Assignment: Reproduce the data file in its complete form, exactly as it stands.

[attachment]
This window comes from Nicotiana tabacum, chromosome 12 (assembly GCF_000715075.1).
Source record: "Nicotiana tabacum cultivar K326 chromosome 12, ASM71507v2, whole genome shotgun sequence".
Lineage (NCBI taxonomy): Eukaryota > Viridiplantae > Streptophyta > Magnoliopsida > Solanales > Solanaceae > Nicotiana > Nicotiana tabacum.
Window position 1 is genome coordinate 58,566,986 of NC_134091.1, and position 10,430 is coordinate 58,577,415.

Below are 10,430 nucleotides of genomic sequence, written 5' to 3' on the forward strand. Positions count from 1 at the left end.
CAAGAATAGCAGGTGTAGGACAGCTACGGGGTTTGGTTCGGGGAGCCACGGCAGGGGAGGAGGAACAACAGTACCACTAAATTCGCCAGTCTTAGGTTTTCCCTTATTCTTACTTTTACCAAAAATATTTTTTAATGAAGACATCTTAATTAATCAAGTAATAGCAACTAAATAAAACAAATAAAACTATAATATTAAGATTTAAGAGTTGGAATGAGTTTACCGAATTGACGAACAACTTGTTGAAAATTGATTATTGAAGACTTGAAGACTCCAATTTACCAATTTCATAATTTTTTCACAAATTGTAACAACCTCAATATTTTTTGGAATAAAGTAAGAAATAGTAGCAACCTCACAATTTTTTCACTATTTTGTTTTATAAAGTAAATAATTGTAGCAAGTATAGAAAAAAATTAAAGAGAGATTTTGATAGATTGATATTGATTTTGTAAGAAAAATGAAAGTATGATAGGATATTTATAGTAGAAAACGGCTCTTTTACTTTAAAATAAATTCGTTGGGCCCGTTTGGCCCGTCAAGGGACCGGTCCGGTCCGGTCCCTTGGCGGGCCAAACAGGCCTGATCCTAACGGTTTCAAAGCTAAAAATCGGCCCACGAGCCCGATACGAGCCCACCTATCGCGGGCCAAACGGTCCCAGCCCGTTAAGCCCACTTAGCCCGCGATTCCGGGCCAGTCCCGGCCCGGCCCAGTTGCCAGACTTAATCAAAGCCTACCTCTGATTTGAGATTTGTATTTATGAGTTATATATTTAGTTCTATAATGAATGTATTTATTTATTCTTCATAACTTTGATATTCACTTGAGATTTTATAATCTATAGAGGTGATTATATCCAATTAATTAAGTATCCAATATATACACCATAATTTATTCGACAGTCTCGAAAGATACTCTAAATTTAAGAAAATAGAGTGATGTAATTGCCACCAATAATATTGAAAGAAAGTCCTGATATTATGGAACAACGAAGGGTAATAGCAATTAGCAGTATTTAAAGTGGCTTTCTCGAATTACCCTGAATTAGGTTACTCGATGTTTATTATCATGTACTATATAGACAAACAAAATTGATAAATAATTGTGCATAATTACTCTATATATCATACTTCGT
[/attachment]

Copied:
This window comes from Nicotiana tabacum, chromosome 12 (assembly GCF_000715075.1).
Source record: "Nicotiana tabacum cultivar K326 chromosome 12, ASM71507v2, whole genome shotgun sequence".
Lineage (NCBI taxonomy): Eukaryota > Viridiplantae > Streptophyta > Magnoliopsida > Solanales > Solanaceae > Nicotiana > Nicotiana tabacum.
Window position 1 is genome coordinate 58,566,986 of NC_134091.1, and position 10,430 is coordinate 58,577,415.

Below are 10,430 nucleotides of genomic sequence, written 5' to 3' on the forward strand. Positions count from 1 at the left end.
CAAGAATAGCAGGTGTAGGACAGCTACGGGGTTTGGTTCGGGGAGCCACGGCAGGGGAGGAGGAACAACAGTACCACTAAATTCGCCAGTCTTAGGTTTTCCCTTATTCTTACTTTTACCAAAAATATTTTTTAATGAAGACATCTTAATTAATCAAGTAATAGCAACTAAATAAAACAAATAAAACTATAATATTAAGATTTAAGAGTTGGAATGAGTTTACCGAATTGACGAACAACTTGTTGAAAATTGATTATTGAAGACTTGAAGACTCCAATTTACCAATTTCATAATTTTTTCACAAATTGTAACAACCTCAATATTTTTTGGAATAAAGTAAGAAATAGTAGCAACCTCACAATTTTTTCACTATTTTGTTTTATAAAGTAAATAATTGTAGCAAGTATAGAAAAAAATTAAAGAGAGATTTTGATAGATTGATATTGATTTTGTAAGAAAAATGAAAGTATGATAGGATATTTATAGTAGAAAACGGCTCTTTTACTTTAAAATAAATTCGTTGGGCCCGTTTGGCCCGTCAAGGGACCGGTCCGGTCCGGTCCCTTGGCGGGCCAAACAGGCCTGATCCTAACGGTTTCAAAGCTAAAAATCGGCCCACGAGCCCGATACGAGCCCACCTATCGCGGGCCAAACGGTCCCAGCCCGTTAAGCCCACTTAGCCCGCGATTCCGGGCCAGTCCCGGCCCGGCCCAGTTGCCAGACTTAATCAAAGCCTACCTCTGATTTGAGATTTGTATTTATGAGTTATATATTTAGTTCTATAATGAATGTATTTATTTATTCTTCATAACTTTGATATTCACTTGAGATTTTATAATCTATAGAGGTGATTATATCCAATTAATTAAGTATCCAATATATACACCATAATTTATTCGACAGTCTCGAAAGATACTCTAAATTTAAGAAAATAGAGTGATGTAATTGCCACCAATAATATTGAAAGAAAGTCCTGATATTATGGAACAACGAAGGGTAATAGCAATTAGCAGTATTTAAAGTGGCTTTCTCGAATTACCCTGAATTAGGTTACTCGATGTTTATTATCATGTACTATATAGACAAACAAAATTGATAAATAATTGTGCATAATTACTCTATATATCATACTTCGT